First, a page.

Is there anything more terrifying than an outraged government official who wants to do something about a moral issue? Some members of the D.C. city council would like to force universities to take a "Scarlet Letter" (WaPost's phrasing) approach with students accused of sexual assault, permanently branding them as rapists—even if they are never convicted by adjudicators.
This is the brilliant idea of Councilwoman Anita Bonds, a Democrat:
Newly proposed D.C. legislation would require colleges to put a permanent and prominent notation on the academic transcripts of students who are convicted of sexual assault or who try to withdraw from school while under investigation for sexual misconduct — a "Scarlet Letter" that would follow them to new schools and graduate programs or into the workforce.
Council member Anita Bonds's proposal Tuesday — which comes as the nation is paying more attention to the widespread problem of college sexual assault — immediately drew praise from several colleagues for its bold approach to attacking the issue. But it also caught officials at the city's colleges and universities off guard, proposing what is certain to be a controversial way of permanently punishing those accused of assaults.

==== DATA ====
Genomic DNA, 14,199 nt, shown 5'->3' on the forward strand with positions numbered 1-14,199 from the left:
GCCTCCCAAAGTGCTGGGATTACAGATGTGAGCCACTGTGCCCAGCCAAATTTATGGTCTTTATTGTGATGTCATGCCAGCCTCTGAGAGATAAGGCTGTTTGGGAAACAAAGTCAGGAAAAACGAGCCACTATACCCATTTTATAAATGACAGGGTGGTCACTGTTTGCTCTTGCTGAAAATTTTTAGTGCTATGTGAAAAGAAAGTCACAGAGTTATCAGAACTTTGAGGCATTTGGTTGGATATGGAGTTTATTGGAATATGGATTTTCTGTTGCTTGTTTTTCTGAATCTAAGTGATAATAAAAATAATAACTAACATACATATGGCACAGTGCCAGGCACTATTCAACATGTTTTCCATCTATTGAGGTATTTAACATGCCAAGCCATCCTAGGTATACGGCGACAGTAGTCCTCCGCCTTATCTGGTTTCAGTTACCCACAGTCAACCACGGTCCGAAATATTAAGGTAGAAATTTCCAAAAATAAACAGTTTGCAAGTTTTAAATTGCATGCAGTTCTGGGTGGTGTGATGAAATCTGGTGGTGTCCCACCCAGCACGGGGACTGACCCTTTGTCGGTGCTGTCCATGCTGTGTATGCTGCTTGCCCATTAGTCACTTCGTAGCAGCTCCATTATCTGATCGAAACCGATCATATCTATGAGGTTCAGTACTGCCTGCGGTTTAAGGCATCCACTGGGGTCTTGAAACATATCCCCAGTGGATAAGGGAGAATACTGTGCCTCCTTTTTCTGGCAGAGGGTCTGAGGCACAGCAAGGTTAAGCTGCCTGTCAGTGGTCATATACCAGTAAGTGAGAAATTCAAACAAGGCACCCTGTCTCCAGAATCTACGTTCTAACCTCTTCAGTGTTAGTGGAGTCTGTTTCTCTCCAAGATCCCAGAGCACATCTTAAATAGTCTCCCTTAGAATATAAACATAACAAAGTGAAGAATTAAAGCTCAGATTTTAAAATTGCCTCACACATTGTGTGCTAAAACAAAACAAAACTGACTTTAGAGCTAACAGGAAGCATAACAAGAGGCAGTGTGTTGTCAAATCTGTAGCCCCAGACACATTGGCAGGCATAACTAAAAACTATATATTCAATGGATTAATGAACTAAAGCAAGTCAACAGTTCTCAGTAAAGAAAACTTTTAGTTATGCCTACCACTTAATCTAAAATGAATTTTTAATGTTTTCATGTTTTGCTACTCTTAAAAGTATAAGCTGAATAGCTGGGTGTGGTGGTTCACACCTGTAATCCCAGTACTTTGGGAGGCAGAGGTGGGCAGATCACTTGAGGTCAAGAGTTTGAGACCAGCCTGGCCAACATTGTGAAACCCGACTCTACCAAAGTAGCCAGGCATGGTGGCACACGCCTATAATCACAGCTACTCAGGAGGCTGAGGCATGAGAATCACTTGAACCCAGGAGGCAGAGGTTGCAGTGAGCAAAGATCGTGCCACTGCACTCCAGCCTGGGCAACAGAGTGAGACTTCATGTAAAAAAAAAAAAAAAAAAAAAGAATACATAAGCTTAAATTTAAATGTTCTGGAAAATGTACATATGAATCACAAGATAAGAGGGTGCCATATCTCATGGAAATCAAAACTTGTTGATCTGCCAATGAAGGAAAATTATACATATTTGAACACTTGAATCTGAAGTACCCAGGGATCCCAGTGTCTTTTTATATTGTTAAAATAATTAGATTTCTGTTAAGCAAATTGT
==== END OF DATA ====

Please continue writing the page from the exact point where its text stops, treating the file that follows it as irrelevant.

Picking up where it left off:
The "Scarlet Letter" plan isn't exactly new; lawmakers in other jurisdictions have proposed similar policies. But the idea that this should apply to students who are never found guilty—because they withdrew before the investigation was completed—is less common, and much more disturbing.
I can understand the desire to protect students at other universities from rapists. But the best way to do that is put the rapists in jail, not mark their transcripts.
After all, the campus judiciary hearing is often farcical. When an accused student is denied his due process rights, access to a lawyer, and is convicted under a preponderance of the evidence standard, is it really fair to mark him forever? If he withdraws from the college to avoid such a miscarriage of justice, should legislatures really make that public knowledge for future employers?
Undergirding Bonds' desire to pass this legislation is a reliance on scary statistics about campus sexual assault:
Bonds (D-At Large), who is also head of the Democratic Party in the District, cited a Washington Post-Kaiser Family Foundation survey that found that 20?percent of women who attended college within the past four years had an unwanted sexual experience while in school there.
"I hear these statistics, and I am outraged as many in the community are," she said. Three council members joined Bonds in introducing the measure.
Outrage—some, though not all of it, misplaced—is what comes of surveying students about their sexual activities and making the assumption that they are all victims, even when they don't see themselves that way.